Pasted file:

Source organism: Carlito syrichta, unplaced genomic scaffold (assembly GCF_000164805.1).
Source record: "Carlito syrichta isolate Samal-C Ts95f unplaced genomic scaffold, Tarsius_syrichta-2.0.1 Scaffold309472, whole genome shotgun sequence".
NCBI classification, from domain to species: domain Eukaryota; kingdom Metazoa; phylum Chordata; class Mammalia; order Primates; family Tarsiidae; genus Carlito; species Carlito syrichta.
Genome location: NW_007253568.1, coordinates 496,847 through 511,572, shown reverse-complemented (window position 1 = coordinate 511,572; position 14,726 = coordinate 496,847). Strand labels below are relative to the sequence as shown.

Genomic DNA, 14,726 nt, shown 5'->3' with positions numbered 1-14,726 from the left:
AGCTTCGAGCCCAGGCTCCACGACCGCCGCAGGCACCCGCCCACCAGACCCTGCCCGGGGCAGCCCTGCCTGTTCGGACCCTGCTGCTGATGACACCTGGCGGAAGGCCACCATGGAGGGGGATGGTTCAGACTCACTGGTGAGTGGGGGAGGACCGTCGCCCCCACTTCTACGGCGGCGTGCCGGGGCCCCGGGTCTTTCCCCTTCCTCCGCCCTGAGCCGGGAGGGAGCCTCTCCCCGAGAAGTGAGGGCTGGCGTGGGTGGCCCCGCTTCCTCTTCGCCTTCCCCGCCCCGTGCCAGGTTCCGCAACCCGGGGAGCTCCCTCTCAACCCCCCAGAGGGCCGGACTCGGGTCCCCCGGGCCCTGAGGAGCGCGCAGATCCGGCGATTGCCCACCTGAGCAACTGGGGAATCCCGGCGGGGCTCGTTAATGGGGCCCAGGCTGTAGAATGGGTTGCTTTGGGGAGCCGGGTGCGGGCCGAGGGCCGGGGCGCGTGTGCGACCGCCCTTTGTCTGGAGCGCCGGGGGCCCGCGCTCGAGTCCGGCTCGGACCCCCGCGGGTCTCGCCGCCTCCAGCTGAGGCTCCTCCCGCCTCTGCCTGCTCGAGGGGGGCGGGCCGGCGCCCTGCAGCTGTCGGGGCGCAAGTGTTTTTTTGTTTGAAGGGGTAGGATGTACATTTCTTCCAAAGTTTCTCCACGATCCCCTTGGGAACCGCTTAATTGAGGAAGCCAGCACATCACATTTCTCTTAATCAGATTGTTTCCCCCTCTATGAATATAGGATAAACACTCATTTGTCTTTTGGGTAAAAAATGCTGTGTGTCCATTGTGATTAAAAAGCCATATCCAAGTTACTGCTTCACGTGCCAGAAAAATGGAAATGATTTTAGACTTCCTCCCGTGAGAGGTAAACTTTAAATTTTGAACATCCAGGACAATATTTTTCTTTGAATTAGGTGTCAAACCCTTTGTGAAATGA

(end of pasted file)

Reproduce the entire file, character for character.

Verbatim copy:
Source organism: Carlito syrichta, unplaced genomic scaffold (assembly GCF_000164805.1).
Source record: "Carlito syrichta isolate Samal-C Ts95f unplaced genomic scaffold, Tarsius_syrichta-2.0.1 Scaffold309472, whole genome shotgun sequence".
NCBI classification, from domain to species: domain Eukaryota; kingdom Metazoa; phylum Chordata; class Mammalia; order Primates; family Tarsiidae; genus Carlito; species Carlito syrichta.
Genome location: NW_007253568.1, coordinates 496,847 through 511,572, shown reverse-complemented (window position 1 = coordinate 511,572; position 14,726 = coordinate 496,847). Strand labels below are relative to the sequence as shown.

Genomic DNA, 14,726 nt, shown 5'->3' with positions numbered 1-14,726 from the left:
AGCTTCGAGCCCAGGCTCCACGACCGCCGCAGGCACCCGCCCACCAGACCCTGCCCGGGGCAGCCCTGCCTGTTCGGACCCTGCTGCTGATGACACCTGGCGGAAGGCCACCATGGAGGGGGATGGTTCAGACTCACTGGTGAGTGGGGGAGGACCGTCGCCCCCACTTCTACGGCGGCGTGCCGGGGCCCCGGGTCTTTCCCCTTCCTCCGCCCTGAGCCGGGAGGGAGCCTCTCCCCGAGAAGTGAGGGCTGGCGTGGGTGGCCCCGCTTCCTCTTCGCCTTCCCCGCCCCGTGCCAGGTTCCGCAACCCGGGGAGCTCCCTCTCAACCCCCCAGAGGGCCGGACTCGGGTCCCCCGGGCCCTGAGGAGCGCGCAGATCCGGCGATTGCCCACCTGAGCAACTGGGGAATCCCGGCGGGGCTCGTTAATGGGGCCCAGGCTGTAGAATGGGTTGCTTTGGGGAGCCGGGTGCGGGCCGAGGGCCGGGGCGCGTGTGCGACCGCCCTTTGTCTGGAGCGCCGGGGGCCCGCGCTCGAGTCCGGCTCGGACCCCCGCGGGTCTCGCCGCCTCCAGCTGAGGCTCCTCCCGCCTCTGCCTGCTCGAGGGGGGCGGGCCGGCGCCCTGCAGCTGTCGGGGCGCAAGTGTTTTTTTGTTTGAAGGGGTAGGATGTACATTTCTTCCAAAGTTTCTCCACGATCCCCTTGGGAACCGCTTAATTGAGGAAGCCAGCACATCACATTTCTCTTAATCAGATTGTTTCCCCCTCTATGAATATAGGATAAACACTCATTTGTCTTTTGGGTAAAAAATGCTGTGTGTCCATTGTGATTAAAAAGCCATATCCAAGTTACTGCTTCACGTGCCAGAAAAATGGAAATGATTTTAGACTTCCTCCCGTGAGAGGTAAACTTTAAATTTTGAACATCCAGGACAATATTTTTCTTTGAATTAGGTGTCAAACCCTTTGTGAAATGA